Loose regulations have also been formed that are similar to GP3’s current rules, with a 24-car grid desired over a nine-to-10 round season featuring single-make chassis, engines and tires.

The FIA is also pushing to create more regional F3 series in the future to bridge the gap between F4 and International F3.

FIA WORLD ENDURANCE CHAMPIONSHIP

Following confirmation of Silverstone’s return to the 2018/19 ‘super season’ calendar last week, the WMSC ratified the schedule for the next WEC campaign that will last 13 months.

The technical regulation amendments for 2018 were also approved as part of the WEC’s bid to attract more manufacturers to the LMP1 class following Porsche’s shock exit.

“The FIA Endurance Commission was also encouraged to pursue a number of exciting and innovative proposals that it is currently working on, with the aim of enticing new manufacturers to the Championship,” part of the WMSC’s release reads.

FIA WORLD RALLY CHAMPIONSHIP

The FIA confirmed its calendar for the 2018 WRC season, with the addition of a rally in Turkey being announced in place of Poland.

1. Rally Monte Carlo – January 28
2. Rally Sweden – February 18
3. Rally Mexico – March 11
4. Tour de Corse – April 8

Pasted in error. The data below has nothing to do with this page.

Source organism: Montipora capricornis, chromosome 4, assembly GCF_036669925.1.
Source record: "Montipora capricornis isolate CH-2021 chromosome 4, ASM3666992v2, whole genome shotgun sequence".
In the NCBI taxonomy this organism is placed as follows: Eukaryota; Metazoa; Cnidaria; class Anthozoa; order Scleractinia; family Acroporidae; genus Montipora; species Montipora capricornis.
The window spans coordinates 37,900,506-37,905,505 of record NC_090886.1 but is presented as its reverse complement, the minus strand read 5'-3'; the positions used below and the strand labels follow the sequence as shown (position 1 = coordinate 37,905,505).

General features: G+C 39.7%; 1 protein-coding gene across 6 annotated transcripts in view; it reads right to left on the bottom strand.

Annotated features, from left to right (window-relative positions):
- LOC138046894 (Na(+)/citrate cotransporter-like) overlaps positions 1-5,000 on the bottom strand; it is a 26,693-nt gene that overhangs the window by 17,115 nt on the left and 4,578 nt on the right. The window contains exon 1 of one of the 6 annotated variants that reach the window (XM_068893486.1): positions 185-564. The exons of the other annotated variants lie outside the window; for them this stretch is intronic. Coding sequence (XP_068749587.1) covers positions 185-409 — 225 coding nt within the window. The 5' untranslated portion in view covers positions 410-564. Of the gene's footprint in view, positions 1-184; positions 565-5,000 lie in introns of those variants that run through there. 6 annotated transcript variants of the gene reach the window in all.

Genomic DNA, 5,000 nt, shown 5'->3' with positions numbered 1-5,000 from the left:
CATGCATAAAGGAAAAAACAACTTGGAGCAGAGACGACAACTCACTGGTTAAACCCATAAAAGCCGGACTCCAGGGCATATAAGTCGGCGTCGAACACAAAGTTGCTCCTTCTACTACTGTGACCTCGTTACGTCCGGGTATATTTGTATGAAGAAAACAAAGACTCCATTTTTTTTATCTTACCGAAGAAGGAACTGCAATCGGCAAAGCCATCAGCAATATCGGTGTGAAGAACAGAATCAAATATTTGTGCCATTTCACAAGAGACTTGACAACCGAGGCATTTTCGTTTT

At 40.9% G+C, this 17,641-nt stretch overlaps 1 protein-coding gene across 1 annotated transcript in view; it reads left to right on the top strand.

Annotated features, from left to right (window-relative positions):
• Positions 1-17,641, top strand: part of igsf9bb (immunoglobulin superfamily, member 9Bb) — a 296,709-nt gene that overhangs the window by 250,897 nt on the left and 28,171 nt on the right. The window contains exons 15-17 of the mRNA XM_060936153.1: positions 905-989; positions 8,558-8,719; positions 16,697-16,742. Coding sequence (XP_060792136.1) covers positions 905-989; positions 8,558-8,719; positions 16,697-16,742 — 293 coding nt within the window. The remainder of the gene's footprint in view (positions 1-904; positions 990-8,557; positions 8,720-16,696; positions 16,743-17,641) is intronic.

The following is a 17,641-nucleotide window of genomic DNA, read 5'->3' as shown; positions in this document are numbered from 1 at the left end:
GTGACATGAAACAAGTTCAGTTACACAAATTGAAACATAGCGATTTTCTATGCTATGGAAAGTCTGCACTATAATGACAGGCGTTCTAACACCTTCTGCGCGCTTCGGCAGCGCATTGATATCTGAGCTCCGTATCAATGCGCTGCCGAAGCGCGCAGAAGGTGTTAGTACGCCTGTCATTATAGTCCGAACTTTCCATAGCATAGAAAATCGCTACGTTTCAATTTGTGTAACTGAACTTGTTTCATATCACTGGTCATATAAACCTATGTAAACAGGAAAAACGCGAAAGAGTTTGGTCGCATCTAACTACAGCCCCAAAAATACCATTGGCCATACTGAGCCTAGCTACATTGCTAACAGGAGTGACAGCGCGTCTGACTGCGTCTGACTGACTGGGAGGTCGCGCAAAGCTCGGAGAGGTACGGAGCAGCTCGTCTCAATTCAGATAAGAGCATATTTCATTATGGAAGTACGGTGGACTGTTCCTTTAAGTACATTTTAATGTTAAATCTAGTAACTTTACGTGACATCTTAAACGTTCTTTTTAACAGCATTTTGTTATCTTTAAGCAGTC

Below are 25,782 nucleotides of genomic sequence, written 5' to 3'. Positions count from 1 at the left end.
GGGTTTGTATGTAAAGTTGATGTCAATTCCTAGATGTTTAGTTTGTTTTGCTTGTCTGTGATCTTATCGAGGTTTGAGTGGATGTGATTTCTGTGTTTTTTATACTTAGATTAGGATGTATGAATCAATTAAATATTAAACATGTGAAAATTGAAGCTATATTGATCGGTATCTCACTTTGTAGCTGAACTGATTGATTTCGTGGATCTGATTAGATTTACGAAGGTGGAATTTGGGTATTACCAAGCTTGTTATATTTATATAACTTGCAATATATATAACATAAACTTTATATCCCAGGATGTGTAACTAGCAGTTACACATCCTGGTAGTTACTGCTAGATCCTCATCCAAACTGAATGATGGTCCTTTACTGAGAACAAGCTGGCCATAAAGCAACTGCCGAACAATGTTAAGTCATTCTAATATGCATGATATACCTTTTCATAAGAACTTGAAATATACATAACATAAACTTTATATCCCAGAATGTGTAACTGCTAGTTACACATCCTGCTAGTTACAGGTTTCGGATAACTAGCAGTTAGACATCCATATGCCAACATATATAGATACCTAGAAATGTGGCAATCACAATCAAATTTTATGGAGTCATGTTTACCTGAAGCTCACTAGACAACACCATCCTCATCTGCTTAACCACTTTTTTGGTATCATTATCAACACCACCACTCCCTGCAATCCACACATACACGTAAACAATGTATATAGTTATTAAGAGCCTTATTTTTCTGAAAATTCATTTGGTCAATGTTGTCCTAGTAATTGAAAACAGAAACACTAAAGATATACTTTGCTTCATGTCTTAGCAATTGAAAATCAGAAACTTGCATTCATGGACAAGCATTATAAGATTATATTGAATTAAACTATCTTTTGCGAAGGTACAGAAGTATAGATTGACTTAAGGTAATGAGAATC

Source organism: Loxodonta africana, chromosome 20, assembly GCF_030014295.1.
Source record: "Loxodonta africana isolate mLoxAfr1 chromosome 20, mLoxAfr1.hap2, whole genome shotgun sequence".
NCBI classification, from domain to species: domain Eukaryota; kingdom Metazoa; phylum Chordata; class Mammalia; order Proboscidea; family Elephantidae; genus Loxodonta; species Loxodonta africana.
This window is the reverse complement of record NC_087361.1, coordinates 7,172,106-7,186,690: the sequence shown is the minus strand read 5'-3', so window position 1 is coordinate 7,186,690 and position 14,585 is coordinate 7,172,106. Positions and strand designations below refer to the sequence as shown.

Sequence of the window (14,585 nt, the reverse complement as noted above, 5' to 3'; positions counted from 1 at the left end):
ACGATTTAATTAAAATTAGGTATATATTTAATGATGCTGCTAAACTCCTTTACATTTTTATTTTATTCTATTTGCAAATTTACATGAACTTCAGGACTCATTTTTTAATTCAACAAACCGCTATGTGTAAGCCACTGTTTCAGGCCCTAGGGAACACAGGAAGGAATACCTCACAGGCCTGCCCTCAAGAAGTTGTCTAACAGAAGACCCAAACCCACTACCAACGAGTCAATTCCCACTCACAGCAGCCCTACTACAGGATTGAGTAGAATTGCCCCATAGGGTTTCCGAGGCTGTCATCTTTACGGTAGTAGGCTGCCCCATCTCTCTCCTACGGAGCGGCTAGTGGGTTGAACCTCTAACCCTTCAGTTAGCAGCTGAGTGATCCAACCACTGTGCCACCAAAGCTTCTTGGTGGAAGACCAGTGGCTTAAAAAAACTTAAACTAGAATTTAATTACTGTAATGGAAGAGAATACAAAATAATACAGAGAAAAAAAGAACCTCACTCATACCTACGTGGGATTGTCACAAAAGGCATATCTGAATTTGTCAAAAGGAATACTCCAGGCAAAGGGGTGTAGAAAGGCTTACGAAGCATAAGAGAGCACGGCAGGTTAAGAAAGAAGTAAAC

5. Rally Argentina – April 29
6. Rally de Portugal – May 20
7. Rally Italia – June 10
8. Rally Finland – July 29
9. Rally Germany – August 19
10. Rally Turkey – September 16
11. Rally Great Britain – October 7
12. Rally Spain – October 28
13. Rally Australia – November 18

To see the full release from the WMSC, click here.

FIA tweaks Super Licence points allocation for 2018

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The FIA has tweaked its points allocation for the Super Licence required to race in Formula 1 for 2018, placing a greater onus on Formula 2 as being the final step on the single-seater ladder.

In a bid to tighten up on the route drivers took to reach F1, the FIA introduced a new points system for the Super Licence from 2016.

Drivers require a score of 40 points in a three-year period to be granted an FIA Super Licence, with different scores being awarded for success across a variety of categories.

Previously, drivers scored the full 40 points required for a top-two finish in GP2 (now F2) or winning the title in IndyCar, FIA Formula 3, Formula E or the FIA World Endurance Championship’s LMP1 class.

As of 2018, 40 points will only be awarded for a top-three finish in F2 or winning the IndyCar drivers’ title, with the other series facing points reductions.

One of the most devalued championships is Formula V8 3.5, formerly seen as being equivalent to GP2, with a title win previously worth 35 points now worth just 20.

Here are the points breakdowns for the most valuable championships, running from P1 in the final standings to P10.

FIA Super Licence Points Allocations

Formula 2: 40-40-40-30-20-10-8-6-4-3
IndyCar: 40-30-20-10-8-6-4-3-2-1
FIA F3: 30-25-20-10-8-6-4-3-2-1
Formula E: 30-25-20-10-8-6-4-3-2-1
WEC LMP1: 30-24-20-16-12-10-8-6-4-2
GP3: 25-20-15-10-7-5-3-2-1-0
Formula V8 3.5: 20-15-10-8-6-4-3-2-1-0
Super Formula: 20-15-10-8-6-4-3-2-1-0

You can see the full breakdown by clicking here.